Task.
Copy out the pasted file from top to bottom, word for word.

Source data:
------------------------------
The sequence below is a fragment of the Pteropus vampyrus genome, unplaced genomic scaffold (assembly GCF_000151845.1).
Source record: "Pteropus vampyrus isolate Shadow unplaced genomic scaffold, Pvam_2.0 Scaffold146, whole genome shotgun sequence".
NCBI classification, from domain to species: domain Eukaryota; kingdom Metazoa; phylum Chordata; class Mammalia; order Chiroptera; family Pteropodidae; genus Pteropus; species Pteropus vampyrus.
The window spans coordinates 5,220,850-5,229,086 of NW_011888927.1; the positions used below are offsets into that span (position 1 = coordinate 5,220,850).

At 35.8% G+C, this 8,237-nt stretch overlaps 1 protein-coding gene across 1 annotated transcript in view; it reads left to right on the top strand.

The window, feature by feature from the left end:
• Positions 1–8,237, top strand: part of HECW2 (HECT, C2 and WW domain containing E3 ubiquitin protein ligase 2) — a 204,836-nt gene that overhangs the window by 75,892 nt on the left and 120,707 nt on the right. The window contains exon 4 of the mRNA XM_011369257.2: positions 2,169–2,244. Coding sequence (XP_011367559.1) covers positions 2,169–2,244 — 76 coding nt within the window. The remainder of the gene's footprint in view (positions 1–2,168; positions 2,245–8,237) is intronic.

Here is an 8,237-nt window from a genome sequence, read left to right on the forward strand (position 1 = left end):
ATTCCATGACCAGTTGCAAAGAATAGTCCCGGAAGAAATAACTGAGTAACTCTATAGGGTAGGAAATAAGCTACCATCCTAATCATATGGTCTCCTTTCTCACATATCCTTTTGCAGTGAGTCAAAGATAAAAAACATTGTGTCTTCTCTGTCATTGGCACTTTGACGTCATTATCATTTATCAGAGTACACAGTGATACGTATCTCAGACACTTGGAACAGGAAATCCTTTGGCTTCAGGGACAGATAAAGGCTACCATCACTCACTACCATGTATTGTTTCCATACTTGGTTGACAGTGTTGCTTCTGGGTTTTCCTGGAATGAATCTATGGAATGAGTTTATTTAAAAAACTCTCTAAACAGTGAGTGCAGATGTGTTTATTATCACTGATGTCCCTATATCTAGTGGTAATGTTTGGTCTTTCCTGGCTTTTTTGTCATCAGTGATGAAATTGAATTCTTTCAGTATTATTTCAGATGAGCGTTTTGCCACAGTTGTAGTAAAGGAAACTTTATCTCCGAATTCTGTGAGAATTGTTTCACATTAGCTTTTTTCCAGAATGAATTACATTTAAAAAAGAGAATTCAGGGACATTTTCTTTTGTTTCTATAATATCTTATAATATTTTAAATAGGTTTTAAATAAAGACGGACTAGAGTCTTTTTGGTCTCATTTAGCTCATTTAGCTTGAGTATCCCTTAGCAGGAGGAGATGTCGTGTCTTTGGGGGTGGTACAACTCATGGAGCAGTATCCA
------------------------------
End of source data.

The sequence below is a fragment of the Pteropus vampyrus genome, unplaced genomic scaffold (assembly GCF_000151845.1).
Source record: "Pteropus vampyrus isolate Shadow unplaced genomic scaffold, Pvam_2.0 Scaffold146, whole genome shotgun sequence".
NCBI classification, from domain to species: domain Eukaryota; kingdom Metazoa; phylum Chordata; class Mammalia; order Chiroptera; family Pteropodidae; genus Pteropus; species Pteropus vampyrus.
The window spans coordinates 5,220,850-5,229,086 of NW_011888927.1; the positions used below are offsets into that span (position 1 = coordinate 5,220,850).

At 35.8% G+C, this 8,237-nt stretch overlaps 1 protein-coding gene across 1 annotated transcript in view; it reads left to right on the top strand.

The window, feature by feature from the left end:
• Positions 1–8,237, top strand: part of HECW2 (HECT, C2 and WW domain containing E3 ubiquitin protein ligase 2) — a 204,836-nt gene that overhangs the window by 75,892 nt on the left and 120,707 nt on the right. The window contains exon 4 of the mRNA XM_011369257.2: positions 2,169–2,244. Coding sequence (XP_011367559.1) covers positions 2,169–2,244 — 76 coding nt within the window. The remainder of the gene's footprint in view (positions 1–2,168; positions 2,245–8,237) is intronic.

Here is an 8,237-nt window from a genome sequence, read left to right on the forward strand (position 1 = left end):
ATTCCATGACCAGTTGCAAAGAATAGTCCCGGAAGAAATAACTGAGTAACTCTATAGGGTAGGAAATAAGCTACCATCCTAATCATATGGTCTCCTTTCTCACATATCCTTTTGCAGTGAGTCAAAGATAAAAAACATTGTGTCTTCTCTGTCATTGGCACTTTGACGTCATTATCATTTATCAGAGTACACAGTGATACGTATCTCAGACACTTGGAACAGGAAATCCTTTGGCTTCAGGGACAGATAAAGGCTACCATCACTCACTACCATGTATTGTTTCCATACTTGGTTGACAGTGTTGCTTCTGGGTTTTCCTGGAATGAATCTATGGAATGAGTTTATTTAAAAAACTCTCTAAACAGTGAGTGCAGATGTGTTTATTATCACTGATGTCCCTATATCTAGTGGTAATGTTTGGTCTTTCCTGGCTTTTTTGTCATCAGTGATGAAATTGAATTCTTTCAGTATTATTTCAGATGAGCGTTTTGCCACAGTTGTAGTAAAGGAAACTTTATCTCCGAATTCTGTGAGAATTGTTTCACATTAGCTTTTTTCCAGAATGAATTACATTTAAAAAAGAGAATTCAGGGACATTTTCTTTTGTTTCTATAATATCTTATAATATTTTAAATAGGTTTTAAATAAAGACGGACTAGAGTCTTTTTGGTCTCATTTAGCTCATTTAGCTTGAGTATCCCTTAGCAGGAGGAGATGTCGTGTCTTTGGGGGTGGTACAACTCATGGAGCAGTATCCA